Exome capture libraries were prepared using the SureSelect system (Agilent) according to the manufacturer's instructions. Approximately 30 million (normal samples) and 120 million (normal plus tumor samples) 100-nucleotide exon capture paired-end sequence reads were generated from three ovarian cancer patients whose HLA alleles were verified by PCR-based methods. Verification of HLA allele predictions was accomplished by PCR amplification of exons 2 and 3 from HLA-I A, B and C, followed by capillary sequencing as previously described [20].

IMGT/HLA sequences

HLA coding DNA sequence (CDS) and genomic sequence databases from release 3.3.0 and 3.4.0 were obtained, respectively, from [21]. HLA-I exon 2 and 3 concatenated sequence FASTA files were prepared using exon coordinates available from the flat file database (EMBL format) released by IMGT [22]. For HLA allele predictions from RNA-Seq data, we used concatenated exons 2 and 3 as sequence targets for assembly using the TASR assembly tool [23]. For predictions from genome and exome NGS data, we used HLA-I genomic sequences from major genes A, B and C.

Computational HLA allele predictions by targeted read assembly

HLA CDS or genomic sequences from IMGT/HLA (sequence targets) are read by TASR (default options used with -i 1), creating a hash table of every possible 15-nucleotide word (k-mers) encountered. NGS data sets are interrogated for the presence of one of these k-mers in 5' (on either strand) and candidate reads recruited. Recruited reads seed the assembly in a manner analogous to that of SSAKE [24]. Only sequence contigs equal to or larger than a user-determined length (200 nucleotides chosen for this study) are considered for further analysis. Reciprocal BLAST [25] (v.2.2.22 with options -a 8 -F F -p blastn -m 7) alignments are performed between the contig and HLA CDS or genomic sequence databases depending on the read source (RNA-Seq or WGS and exon capture), parsed at runtime using PERL Bio::SearchIO modules and summarized. HLAminer parses these alignment files and generates a score and probability for each putative HLA coding variant identified from sequence contigs. Briefly, for each assembled contig, best BLAST HLA alignments are reported, tracking the sequence identity over the alignment portion, as well as over the length of the contig. Contigs are organized by increasing number of HLA sequences they co-characterize best, listing all possible ex-equo best hits and tracking HLA sequences that, reciprocally, best identify each contig. For each putative HLA, a score SHLA is calculated as the sum of score computed for each contig aligning to it. Individual contig scores factor in the contig depth of coverage, length and percent sequence identity, such that a score reflects the number of bases aligned to a particular HLA allele. A reciprocal best hit where a given HLA aligns best to a given contig doubles the score for the identified HLA sequence:

S H L A = C o n t i g = 1 n S c o r e C o n t i g = s i z e * d e p t h * % s e q u e n c e _ i d e n t i t y

For any given contig, the probability of characterizing a single HLA allele by chance is equal to the inverse proportion of HLA sequences in the sequence database. And since shorter contigs may not capture sufficient bases to characterize any one type unambiguously, the probability P that a contig characterizes one or another HLA type is mutually exclusive such that:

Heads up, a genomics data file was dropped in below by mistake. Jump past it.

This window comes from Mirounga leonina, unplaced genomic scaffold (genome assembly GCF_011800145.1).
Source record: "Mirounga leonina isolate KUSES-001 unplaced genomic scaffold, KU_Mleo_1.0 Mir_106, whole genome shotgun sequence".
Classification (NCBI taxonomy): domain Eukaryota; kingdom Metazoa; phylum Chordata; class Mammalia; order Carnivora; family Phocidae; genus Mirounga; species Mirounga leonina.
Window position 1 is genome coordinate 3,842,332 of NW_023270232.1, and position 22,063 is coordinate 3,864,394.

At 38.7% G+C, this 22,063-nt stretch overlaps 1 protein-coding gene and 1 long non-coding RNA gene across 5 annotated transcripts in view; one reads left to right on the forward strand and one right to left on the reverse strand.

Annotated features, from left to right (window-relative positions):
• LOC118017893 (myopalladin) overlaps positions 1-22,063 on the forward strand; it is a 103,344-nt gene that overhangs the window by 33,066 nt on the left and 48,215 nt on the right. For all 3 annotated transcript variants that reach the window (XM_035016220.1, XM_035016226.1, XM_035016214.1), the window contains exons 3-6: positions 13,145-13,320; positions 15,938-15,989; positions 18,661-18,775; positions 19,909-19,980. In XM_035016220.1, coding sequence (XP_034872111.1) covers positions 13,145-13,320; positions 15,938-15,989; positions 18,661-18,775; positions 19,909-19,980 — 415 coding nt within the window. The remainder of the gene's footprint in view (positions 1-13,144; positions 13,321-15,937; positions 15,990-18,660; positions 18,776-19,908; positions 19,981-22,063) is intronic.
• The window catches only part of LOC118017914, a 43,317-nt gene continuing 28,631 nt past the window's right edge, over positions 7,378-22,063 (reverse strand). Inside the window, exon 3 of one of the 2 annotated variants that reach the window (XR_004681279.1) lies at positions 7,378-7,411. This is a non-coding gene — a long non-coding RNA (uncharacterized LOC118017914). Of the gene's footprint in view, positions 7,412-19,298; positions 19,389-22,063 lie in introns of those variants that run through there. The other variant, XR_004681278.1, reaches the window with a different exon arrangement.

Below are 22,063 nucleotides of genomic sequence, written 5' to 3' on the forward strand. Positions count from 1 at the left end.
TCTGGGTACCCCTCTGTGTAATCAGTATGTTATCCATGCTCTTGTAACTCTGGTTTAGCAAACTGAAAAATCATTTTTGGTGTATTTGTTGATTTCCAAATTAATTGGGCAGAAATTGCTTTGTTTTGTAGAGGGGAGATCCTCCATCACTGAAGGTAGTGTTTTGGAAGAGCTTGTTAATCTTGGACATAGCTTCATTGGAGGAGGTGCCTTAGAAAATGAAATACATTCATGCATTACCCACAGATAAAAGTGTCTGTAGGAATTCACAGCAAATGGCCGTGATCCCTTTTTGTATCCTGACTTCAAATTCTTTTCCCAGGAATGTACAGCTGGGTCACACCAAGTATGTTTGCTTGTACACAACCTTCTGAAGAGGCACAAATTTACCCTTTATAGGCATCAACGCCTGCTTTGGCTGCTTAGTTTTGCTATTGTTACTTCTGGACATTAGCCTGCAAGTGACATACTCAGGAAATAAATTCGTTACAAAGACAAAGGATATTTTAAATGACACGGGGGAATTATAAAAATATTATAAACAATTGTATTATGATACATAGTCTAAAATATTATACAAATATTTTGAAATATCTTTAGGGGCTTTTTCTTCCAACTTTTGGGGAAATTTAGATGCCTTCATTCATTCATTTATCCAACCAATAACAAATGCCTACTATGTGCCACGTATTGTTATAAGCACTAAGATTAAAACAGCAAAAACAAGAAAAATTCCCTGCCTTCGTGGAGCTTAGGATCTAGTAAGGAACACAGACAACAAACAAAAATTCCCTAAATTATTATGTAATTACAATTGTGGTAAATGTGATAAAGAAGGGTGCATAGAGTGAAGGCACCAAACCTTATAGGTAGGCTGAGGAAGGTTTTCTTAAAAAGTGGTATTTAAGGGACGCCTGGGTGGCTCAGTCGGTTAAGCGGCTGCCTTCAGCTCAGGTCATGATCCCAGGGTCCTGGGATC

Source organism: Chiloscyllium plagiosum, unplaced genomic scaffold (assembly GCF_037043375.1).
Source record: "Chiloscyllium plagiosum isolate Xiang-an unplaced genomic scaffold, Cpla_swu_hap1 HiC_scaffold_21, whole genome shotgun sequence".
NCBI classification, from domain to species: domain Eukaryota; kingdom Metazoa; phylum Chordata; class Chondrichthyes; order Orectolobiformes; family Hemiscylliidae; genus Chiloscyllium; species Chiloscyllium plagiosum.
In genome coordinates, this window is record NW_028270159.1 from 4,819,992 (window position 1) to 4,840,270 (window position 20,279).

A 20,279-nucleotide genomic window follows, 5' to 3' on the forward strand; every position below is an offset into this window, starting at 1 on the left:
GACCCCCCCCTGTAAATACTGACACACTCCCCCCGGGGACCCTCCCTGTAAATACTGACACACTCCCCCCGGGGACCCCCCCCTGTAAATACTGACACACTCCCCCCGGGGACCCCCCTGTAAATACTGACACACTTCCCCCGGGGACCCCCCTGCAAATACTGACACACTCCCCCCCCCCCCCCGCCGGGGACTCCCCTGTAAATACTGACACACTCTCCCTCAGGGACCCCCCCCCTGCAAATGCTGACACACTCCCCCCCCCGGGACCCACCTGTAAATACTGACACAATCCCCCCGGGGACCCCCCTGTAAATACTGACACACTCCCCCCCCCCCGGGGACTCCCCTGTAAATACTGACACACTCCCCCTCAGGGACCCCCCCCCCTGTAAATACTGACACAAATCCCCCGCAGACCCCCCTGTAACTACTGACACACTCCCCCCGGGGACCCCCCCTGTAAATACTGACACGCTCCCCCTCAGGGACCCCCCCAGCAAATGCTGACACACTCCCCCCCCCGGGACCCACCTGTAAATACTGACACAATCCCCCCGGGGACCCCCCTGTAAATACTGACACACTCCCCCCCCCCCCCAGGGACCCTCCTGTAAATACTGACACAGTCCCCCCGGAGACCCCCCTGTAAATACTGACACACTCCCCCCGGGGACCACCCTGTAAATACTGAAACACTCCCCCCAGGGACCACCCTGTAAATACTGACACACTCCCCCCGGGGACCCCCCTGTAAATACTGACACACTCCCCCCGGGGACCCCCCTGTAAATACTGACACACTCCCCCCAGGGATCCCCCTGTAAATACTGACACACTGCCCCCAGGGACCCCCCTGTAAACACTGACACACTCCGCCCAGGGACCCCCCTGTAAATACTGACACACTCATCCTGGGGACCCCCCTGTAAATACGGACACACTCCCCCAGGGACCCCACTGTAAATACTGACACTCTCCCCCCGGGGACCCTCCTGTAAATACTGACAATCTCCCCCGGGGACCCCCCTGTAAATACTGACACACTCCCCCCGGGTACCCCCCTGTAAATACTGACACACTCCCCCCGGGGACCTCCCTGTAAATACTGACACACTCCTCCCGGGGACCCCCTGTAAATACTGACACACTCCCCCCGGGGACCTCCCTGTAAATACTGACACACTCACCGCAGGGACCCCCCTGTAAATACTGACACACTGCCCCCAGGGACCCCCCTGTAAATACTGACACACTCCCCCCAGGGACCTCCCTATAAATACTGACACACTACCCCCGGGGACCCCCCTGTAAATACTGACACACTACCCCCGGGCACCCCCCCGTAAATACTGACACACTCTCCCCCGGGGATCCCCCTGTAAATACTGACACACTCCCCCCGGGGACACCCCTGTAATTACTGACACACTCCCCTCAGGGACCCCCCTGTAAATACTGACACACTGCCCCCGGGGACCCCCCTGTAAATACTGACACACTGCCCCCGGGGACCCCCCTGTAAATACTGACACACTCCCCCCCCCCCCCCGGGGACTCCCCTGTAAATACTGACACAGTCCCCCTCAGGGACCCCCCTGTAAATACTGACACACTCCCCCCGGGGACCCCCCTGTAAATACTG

P C o n t i g 1 _ i s _ H L A x = P H L A

The expect value (Eval) of each computationally determined HLAx, EvalHLAx, is calculated as:

E v a l H L A x = ( P C o n t i g 1 _ i s _ H L A x * P H L A x _ i s _ C o n t i g 1 ) * ( P C o n t i g 2 _ i s _ H L A x * P H L A x _ i s _ C o n t i g 2 ) * * ( P C o n t i g x _ i s _ H L A x * P H L A x _ i s _ C o n t i g x )

since individual contig probabilities and reciprocal best hits are independent events. A short list of HLA allele groups (for example, A*02) and protein coding alleles (for example, A*02:01), sorted by decreasing score, are catalogued for each major HLA gene. When separate contigs characterize the same types, only the types that overlap are reported, unless the non-overlapping ones are characterized by additional, distinct contig(s). In addition, we summarize ambiguous HLA alleles using the P designation, when applicable.

Simulated data sets

In separate experiments, we removed HLA CDS, exonic regions and genes from 15K randomly selected Ensembl [26] transcripts, approximately 220K exon regions [27] (SureSelect Target Enrichment, Agilent Technologies, Inc. [28] and the HuRef genome [11]). For each data type, we randomly generated 20 sets of six (2 × A, 2 × B, 2 × C) HLA-I alleles (total of 120 alleles). In triplicate experiments, we merged each set of six sequences with HLA-less CDS, exon regions or HuRef, respectively, and simulated at various depth of coverage 50-, 75-, 100- or 150-nucleotide paired-end reads with 0.5, 1, 2 or 3 error using SAMtools [29] wgsim, and ran TASR and BLASTN as described above. For the simulation from direct read pair alignments, we used the simulated reads described above and ran BWA [30] with defaults and generated HLAminer predictions from SAM files.

Assessment metrics

We define the sensitivity as a proportion, that is, the number of HLA allele groups or protein coding alleles detected over the sum of distinct groups or protein coding alleles randomly chosen for the simulation or predicted by PCR, when applicable. The ambiguity rate is the proportion of all ambiguous predictions per total allele groups or protein coding alleles predicted. Ambiguous predictions arise when HLA allele groups or protein coding gene names differ despite having an identical score and probability. The specificity is defined as a proportion of number of groups or alleles predicted accurately divided by the total number of groups or alleles detected, respectively.